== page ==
Friday, March 4, 2011

At 12:50 I should have been writing. I had been up until just a few moments before then.

All morning I sat in my favorite chair, by the picture window of this rented house. But for some unknown reason, Richard decided to come home for a late lunch. Only the Grace of God could have caused this. Ric was too busy to come home, he'd taken his lunch to work, made it himself. I think this was the first time I ever discouraged him from coming home. I wanted to write and he was too busy to take the time off. It seemed sensible. I should write on, he should work on. Twice, maybe three times, I told him not to. But he insisted.

I had only just stood up when it struck, we knew in a second it wasn't a normal aftershock. Ric took my hand and pulled me towards the front door. The house was shaking vertical, like something in a Disney ride...but terrifying without the fun. We could hardly stand up, no less get to the door. But Richard pulled me towards it only to find that glass was blowing out of the door, we retreated back. Then the debris, all the plaster, wood, dust and glass flew at us. The picture window exploded, and the chimney fell into the living room, pushing the log burner at us. Ric stood with his arms around me.

Time is strange. It lasted forever, but was over in seconds.

When it settled we ran to the door again. Richard, finding my shoes and sticking them on my feet.

This time, unlike September, I was hysterical. It's my children, see. This time the earthquake didn't strike us in the wee hours of the morning. This was lunch-time and my children were across town, baby in preschool in the north, the others to the south.

It was our Maddee we ran for, Ric driving, going up on footpaths to avoid the now broken roads. I know I cried, over and over again about the fact that she had only just settled down from the last. I guess that probably didn't help Richard much!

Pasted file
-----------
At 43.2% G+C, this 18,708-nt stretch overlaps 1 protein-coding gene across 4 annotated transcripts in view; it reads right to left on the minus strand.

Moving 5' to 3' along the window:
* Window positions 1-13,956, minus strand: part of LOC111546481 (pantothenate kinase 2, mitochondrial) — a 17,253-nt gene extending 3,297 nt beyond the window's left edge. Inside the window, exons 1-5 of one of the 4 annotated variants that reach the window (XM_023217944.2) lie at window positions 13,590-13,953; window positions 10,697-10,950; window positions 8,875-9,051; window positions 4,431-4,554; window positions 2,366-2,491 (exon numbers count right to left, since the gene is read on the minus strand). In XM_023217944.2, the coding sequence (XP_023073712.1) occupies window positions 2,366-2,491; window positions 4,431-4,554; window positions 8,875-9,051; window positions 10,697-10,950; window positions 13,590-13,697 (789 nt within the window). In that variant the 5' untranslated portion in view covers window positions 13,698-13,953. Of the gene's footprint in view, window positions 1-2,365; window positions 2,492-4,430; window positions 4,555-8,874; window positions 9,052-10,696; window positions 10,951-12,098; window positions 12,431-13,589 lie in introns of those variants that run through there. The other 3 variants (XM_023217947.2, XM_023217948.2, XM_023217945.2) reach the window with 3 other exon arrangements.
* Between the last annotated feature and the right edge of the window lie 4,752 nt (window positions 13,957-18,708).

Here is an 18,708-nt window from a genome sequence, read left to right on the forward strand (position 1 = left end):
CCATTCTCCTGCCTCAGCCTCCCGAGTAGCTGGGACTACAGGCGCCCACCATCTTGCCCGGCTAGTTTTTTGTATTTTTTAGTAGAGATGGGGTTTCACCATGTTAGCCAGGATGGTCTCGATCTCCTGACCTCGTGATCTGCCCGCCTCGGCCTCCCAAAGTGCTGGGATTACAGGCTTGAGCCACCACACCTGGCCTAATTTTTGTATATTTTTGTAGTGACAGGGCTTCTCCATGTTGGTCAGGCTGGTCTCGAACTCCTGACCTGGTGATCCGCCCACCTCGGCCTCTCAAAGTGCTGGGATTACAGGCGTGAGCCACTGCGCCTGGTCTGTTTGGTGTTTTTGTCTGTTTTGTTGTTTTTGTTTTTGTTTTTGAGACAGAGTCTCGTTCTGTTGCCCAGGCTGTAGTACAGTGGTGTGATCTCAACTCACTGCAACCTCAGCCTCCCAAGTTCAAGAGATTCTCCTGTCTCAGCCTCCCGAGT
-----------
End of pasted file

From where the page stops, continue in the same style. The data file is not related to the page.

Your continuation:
She was okay. The children were all outside, singing songs about Jesus. My little Maddeed who had been so traumatized by the first event. We had made 5 steps forward, going to preschool again the largest and last. She is 3-4 steps back now, hardly leaving my side, terrified by this new onslaught of aftershocks.

Then across the city to the other children. It took 1 hour to drive the 15 minute trip. Along the way we picked up a young woman walking with a two year old boy, she was crying. She was trying to walk home, across the city.

I could settle down now. Cell phone coverage was dead (just like in September) except that my daughter, in university in Otago, 4 1/2 hours away, could call everyone. So she assured us we were all fine and arranged the meeting up.

The traffic was mad, but we still didn't know how bad this one was yet. I did whisper to Richard, 'This one can't have not caused deaths. We were so blessed last time, but it struck us at the busiest of time."

I think about that now. It seemed so hard in September, we never really knew what hard was till February.

After meeting up with our other children, it took us three hours to get the young woman and her little one closer to her part of the city. Not home, but close enough for her husband to reach her by foot. Cars were gridlocked on roads towards her home. We had to drop her, and pray she is walked away.

Our city is devasted. We are safe, with friends. Not sure of next steps Everyone in this city, including ourselves, knows someone under the rubble.
Written by Barbara (beegirl) on February 23th.

1 comment:

  1. I read this when you posted it a few days ago and it made me cry a little. It still made me tear up, reading it again. I hope you'll continue to write about Christchurch and the recovery. It seems like it's already fading to the background on our news stations.

    "Time is strange. It lasted forever, but was over in seconds." -- That is so true.